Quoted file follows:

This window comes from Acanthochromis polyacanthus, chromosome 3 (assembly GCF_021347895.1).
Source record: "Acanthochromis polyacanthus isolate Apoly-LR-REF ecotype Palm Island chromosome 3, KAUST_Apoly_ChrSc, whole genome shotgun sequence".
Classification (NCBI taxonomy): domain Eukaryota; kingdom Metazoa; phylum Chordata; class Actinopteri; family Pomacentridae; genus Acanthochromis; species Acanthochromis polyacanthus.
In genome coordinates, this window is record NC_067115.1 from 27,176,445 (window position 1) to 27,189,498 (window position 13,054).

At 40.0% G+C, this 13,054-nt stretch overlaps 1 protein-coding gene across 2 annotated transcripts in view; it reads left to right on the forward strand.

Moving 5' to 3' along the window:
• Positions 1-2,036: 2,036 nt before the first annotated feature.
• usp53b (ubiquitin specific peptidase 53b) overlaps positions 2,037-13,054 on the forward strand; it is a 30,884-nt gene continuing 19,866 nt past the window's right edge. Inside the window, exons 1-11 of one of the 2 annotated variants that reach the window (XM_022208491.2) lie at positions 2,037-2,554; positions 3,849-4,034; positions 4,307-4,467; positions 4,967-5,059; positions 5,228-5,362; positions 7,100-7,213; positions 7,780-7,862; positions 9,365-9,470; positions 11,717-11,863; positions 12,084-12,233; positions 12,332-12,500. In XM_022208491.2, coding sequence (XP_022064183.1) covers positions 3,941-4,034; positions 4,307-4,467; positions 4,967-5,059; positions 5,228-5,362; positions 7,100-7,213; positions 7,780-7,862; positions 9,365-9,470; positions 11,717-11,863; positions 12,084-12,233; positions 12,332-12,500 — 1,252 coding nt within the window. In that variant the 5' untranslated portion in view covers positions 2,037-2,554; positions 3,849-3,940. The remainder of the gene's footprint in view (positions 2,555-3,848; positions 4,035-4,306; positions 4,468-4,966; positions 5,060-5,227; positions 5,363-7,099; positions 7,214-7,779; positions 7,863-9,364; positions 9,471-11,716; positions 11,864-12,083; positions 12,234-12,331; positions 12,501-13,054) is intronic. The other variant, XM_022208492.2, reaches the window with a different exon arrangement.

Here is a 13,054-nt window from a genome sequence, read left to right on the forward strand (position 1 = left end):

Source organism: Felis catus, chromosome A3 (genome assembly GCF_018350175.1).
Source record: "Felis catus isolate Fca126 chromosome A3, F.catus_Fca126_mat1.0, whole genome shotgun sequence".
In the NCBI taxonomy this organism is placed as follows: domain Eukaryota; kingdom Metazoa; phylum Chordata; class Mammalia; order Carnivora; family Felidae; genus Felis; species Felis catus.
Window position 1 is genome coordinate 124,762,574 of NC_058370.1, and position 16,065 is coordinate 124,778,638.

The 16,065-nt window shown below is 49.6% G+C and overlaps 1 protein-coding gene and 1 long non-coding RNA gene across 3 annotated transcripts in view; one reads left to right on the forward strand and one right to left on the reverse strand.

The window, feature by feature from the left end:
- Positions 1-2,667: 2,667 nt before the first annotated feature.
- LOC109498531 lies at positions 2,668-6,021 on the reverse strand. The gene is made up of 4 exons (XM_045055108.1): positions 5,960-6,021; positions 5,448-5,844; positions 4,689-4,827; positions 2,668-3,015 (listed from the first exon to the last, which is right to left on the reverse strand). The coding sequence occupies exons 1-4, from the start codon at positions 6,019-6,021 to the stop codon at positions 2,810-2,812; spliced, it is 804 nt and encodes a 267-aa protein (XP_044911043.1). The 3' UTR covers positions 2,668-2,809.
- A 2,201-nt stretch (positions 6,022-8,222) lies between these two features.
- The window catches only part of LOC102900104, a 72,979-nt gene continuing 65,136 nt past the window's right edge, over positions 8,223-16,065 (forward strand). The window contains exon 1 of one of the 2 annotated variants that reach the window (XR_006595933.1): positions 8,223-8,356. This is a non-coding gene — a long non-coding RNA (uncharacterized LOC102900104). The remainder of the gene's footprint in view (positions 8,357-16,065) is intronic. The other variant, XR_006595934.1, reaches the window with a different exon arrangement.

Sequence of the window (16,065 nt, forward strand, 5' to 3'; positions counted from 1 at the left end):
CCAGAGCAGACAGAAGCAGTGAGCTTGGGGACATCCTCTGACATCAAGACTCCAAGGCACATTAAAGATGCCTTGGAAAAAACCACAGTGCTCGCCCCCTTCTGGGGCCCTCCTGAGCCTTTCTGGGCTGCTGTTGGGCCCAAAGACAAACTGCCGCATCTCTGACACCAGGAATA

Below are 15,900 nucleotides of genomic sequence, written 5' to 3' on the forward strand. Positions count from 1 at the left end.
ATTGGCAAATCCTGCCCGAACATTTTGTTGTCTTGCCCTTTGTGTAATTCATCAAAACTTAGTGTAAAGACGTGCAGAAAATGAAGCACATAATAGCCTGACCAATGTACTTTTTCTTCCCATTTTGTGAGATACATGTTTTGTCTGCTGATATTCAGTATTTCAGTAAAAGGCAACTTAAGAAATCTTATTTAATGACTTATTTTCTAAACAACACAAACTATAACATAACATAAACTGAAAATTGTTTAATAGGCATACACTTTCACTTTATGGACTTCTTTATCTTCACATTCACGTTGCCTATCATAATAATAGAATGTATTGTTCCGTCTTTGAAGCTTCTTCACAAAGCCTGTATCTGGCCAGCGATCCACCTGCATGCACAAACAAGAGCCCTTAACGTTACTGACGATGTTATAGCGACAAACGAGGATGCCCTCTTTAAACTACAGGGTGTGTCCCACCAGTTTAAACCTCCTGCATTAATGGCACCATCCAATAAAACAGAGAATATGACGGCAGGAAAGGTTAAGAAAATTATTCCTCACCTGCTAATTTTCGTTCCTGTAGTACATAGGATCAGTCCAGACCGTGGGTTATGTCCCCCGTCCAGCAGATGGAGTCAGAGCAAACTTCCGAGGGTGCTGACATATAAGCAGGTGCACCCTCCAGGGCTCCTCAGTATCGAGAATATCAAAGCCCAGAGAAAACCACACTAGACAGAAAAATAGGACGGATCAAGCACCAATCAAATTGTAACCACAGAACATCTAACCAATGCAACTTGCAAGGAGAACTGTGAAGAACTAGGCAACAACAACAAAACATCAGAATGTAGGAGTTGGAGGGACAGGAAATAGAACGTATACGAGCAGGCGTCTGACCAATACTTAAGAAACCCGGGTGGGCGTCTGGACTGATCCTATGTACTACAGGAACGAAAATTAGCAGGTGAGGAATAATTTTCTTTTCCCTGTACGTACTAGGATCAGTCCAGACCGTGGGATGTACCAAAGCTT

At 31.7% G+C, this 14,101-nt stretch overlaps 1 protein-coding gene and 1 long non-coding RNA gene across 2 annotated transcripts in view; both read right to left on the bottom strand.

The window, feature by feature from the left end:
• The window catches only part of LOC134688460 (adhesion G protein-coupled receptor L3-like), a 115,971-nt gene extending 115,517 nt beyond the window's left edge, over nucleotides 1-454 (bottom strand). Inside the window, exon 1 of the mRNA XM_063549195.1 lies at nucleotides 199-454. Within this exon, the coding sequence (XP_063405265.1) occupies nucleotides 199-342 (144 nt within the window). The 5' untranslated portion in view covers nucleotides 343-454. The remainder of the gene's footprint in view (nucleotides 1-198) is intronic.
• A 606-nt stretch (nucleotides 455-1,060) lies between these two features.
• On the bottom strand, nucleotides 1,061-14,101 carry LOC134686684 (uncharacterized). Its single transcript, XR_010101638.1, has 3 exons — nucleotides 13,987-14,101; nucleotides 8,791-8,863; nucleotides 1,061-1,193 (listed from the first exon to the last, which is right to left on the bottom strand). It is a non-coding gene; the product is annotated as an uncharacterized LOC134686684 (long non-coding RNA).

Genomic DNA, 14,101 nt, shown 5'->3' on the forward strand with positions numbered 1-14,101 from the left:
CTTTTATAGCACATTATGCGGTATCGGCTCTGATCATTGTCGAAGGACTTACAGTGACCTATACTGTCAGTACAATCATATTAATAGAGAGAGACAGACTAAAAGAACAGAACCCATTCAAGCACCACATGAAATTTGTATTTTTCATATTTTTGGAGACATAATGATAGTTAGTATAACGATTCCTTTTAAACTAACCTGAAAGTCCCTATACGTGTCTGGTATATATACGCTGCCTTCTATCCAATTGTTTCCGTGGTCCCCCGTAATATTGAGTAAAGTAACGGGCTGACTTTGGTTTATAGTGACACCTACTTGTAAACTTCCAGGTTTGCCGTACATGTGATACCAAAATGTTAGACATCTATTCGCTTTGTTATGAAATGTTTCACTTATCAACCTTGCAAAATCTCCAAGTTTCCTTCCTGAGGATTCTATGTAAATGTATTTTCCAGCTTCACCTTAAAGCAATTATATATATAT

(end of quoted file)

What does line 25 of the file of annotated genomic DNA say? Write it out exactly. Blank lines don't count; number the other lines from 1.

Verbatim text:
The window, feature by feature from the left end: